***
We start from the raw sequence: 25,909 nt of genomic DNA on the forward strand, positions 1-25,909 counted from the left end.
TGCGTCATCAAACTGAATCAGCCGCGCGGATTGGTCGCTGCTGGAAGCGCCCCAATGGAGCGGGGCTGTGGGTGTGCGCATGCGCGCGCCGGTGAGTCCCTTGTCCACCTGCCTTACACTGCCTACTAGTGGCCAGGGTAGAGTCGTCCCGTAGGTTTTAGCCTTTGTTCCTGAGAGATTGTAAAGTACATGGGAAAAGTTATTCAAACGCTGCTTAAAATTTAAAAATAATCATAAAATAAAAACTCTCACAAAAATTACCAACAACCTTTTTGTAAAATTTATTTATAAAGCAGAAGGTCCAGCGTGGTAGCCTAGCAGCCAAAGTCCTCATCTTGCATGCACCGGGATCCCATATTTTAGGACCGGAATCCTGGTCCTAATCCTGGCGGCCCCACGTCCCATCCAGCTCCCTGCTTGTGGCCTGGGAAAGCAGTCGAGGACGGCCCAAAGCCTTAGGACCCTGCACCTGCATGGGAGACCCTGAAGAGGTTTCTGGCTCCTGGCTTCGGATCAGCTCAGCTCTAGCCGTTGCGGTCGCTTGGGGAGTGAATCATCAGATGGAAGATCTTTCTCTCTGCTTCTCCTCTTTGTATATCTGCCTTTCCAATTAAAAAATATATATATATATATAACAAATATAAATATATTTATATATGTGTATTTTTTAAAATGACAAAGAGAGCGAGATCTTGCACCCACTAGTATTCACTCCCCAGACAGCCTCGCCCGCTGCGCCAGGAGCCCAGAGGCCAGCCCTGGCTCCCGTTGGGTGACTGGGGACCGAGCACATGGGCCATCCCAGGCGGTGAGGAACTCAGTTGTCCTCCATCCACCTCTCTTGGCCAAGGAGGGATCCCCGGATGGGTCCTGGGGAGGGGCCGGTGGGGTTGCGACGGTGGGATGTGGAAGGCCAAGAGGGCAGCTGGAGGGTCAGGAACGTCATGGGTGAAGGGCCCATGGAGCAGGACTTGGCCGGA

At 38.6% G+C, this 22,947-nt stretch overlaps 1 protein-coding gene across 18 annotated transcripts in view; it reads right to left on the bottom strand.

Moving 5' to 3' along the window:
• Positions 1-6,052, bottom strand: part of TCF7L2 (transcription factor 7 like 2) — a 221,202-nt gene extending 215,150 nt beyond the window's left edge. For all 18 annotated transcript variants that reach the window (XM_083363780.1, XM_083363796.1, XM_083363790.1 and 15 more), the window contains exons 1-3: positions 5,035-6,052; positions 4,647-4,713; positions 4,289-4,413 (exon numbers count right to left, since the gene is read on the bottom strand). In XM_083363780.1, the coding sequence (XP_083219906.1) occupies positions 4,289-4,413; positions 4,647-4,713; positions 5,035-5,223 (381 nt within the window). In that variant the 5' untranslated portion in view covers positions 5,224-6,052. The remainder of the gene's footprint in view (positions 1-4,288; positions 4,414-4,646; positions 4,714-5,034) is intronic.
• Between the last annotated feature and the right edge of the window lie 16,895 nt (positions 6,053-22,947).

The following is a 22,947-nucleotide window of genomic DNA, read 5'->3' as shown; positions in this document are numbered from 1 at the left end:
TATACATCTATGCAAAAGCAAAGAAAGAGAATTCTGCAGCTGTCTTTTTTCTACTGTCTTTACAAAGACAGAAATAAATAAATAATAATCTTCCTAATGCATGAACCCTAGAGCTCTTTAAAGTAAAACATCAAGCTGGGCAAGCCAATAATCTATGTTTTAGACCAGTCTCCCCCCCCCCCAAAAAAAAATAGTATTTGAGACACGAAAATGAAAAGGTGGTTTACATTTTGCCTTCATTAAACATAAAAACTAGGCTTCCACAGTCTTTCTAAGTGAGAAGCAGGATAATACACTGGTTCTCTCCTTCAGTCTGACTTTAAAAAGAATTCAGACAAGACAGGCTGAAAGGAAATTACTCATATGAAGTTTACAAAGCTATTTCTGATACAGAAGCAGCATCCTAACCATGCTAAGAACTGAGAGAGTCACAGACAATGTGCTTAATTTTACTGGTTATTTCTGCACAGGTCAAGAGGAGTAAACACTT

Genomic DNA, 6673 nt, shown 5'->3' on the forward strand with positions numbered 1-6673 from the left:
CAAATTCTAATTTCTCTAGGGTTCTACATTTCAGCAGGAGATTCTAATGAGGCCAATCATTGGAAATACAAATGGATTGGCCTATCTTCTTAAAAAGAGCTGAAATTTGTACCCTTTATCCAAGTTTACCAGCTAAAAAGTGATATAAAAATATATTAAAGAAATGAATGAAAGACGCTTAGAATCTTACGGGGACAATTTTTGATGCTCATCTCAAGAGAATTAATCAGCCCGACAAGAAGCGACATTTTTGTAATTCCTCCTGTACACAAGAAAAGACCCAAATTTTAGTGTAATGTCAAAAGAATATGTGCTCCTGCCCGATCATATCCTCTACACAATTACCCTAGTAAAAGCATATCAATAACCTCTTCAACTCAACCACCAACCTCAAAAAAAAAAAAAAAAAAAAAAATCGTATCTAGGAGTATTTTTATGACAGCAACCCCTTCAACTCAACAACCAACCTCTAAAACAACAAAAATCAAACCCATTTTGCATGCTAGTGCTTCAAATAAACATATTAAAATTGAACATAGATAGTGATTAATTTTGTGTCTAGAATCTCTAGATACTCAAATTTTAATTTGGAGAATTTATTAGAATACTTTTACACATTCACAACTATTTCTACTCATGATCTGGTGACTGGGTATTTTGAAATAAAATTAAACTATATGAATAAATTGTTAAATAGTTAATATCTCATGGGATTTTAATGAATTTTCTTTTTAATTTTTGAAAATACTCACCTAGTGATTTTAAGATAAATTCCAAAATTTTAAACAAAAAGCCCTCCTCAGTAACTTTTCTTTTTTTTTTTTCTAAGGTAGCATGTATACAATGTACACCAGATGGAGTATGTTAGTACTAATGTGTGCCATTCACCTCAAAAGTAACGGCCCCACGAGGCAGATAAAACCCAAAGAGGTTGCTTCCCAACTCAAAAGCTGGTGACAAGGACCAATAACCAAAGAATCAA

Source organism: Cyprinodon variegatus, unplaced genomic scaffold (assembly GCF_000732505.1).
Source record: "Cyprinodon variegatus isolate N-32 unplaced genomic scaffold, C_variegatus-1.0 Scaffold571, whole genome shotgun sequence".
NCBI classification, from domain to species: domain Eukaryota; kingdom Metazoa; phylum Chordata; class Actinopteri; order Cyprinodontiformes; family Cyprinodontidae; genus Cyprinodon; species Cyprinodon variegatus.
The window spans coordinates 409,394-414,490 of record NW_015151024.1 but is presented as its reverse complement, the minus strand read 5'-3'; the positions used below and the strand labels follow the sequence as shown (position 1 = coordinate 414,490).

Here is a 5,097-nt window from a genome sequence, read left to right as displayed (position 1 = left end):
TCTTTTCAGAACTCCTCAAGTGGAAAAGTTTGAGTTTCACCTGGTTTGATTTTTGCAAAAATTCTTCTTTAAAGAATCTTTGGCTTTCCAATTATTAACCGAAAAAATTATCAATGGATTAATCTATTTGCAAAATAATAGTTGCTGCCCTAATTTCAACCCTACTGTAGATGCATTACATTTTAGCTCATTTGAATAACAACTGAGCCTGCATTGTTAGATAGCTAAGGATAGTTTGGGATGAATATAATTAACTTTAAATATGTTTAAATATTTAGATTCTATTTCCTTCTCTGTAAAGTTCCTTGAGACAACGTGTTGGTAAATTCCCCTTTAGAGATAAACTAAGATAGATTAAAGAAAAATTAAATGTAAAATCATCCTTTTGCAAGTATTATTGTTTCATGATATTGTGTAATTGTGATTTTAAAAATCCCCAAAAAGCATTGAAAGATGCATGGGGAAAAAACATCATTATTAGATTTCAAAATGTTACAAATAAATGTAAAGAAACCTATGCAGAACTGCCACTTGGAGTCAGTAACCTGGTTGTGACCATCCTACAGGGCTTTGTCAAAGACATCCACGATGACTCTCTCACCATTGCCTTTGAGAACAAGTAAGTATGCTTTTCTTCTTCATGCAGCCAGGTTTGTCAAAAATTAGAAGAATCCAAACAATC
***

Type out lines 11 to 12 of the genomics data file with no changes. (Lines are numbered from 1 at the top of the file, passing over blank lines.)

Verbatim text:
Source organism: Cyprinodon variegatus, unplaced genomic scaffold (assembly GCF_000732505.1).
Source record: "Cyprinodon variegatus isolate N-32 unplaced genomic scaffold, C_variegatus-1.0 Scaffold571, whole genome shotgun sequence".